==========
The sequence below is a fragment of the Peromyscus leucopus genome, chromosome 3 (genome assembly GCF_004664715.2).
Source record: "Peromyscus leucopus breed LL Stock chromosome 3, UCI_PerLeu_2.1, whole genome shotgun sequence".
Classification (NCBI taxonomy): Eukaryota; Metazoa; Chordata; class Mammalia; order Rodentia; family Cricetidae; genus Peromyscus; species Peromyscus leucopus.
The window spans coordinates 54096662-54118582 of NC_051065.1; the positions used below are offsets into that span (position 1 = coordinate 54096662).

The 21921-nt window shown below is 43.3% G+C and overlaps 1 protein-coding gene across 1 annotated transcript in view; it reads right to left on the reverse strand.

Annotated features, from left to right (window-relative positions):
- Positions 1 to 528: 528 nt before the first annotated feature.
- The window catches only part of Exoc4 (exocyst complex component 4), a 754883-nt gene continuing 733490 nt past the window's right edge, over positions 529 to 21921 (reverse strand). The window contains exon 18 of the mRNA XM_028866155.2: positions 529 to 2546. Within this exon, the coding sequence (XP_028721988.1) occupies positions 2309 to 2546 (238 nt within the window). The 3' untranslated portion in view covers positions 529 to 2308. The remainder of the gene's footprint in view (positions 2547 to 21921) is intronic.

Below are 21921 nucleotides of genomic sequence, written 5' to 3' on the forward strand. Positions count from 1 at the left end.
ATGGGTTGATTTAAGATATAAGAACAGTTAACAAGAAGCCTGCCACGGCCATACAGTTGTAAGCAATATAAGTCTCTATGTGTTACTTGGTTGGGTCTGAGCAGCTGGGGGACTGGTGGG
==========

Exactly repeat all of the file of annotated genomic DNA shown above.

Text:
The sequence below is a fragment of the Peromyscus leucopus genome, chromosome 3 (genome assembly GCF_004664715.2).
Source record: "Peromyscus leucopus breed LL Stock chromosome 3, UCI_PerLeu_2.1, whole genome shotgun sequence".
Classification (NCBI taxonomy): Eukaryota; Metazoa; Chordata; class Mammalia; order Rodentia; family Cricetidae; genus Peromyscus; species Peromyscus leucopus.
The window spans coordinates 54096662-54118582 of NC_051065.1; the positions used below are offsets into that span (position 1 = coordinate 54096662).

The 21921-nt window shown below is 43.3% G+C and overlaps 1 protein-coding gene across 1 annotated transcript in view; it reads right to left on the reverse strand.

Annotated features, from left to right (window-relative positions):
- Positions 1 to 528: 528 nt before the first annotated feature.
- The window catches only part of Exoc4 (exocyst complex component 4), a 754883-nt gene continuing 733490 nt past the window's right edge, over positions 529 to 21921 (reverse strand). The window contains exon 18 of the mRNA XM_028866155.2: positions 529 to 2546. Within this exon, the coding sequence (XP_028721988.1) occupies positions 2309 to 2546 (238 nt within the window). The 3' untranslated portion in view covers positions 529 to 2308. The remainder of the gene's footprint in view (positions 2547 to 21921) is intronic.

Below are 21921 nucleotides of genomic sequence, written 5' to 3' on the forward strand. Positions count from 1 at the left end.
ATGGGTTGATTTAAGATATAAGAACAGTTAACAAGAAGCCTGCCACGGCCATACAGTTGTAAGCAATATAAGTCTCTATGTGTTACTTGGTTGGGTCTGAGCAGCTGGGGGACTGGTGGG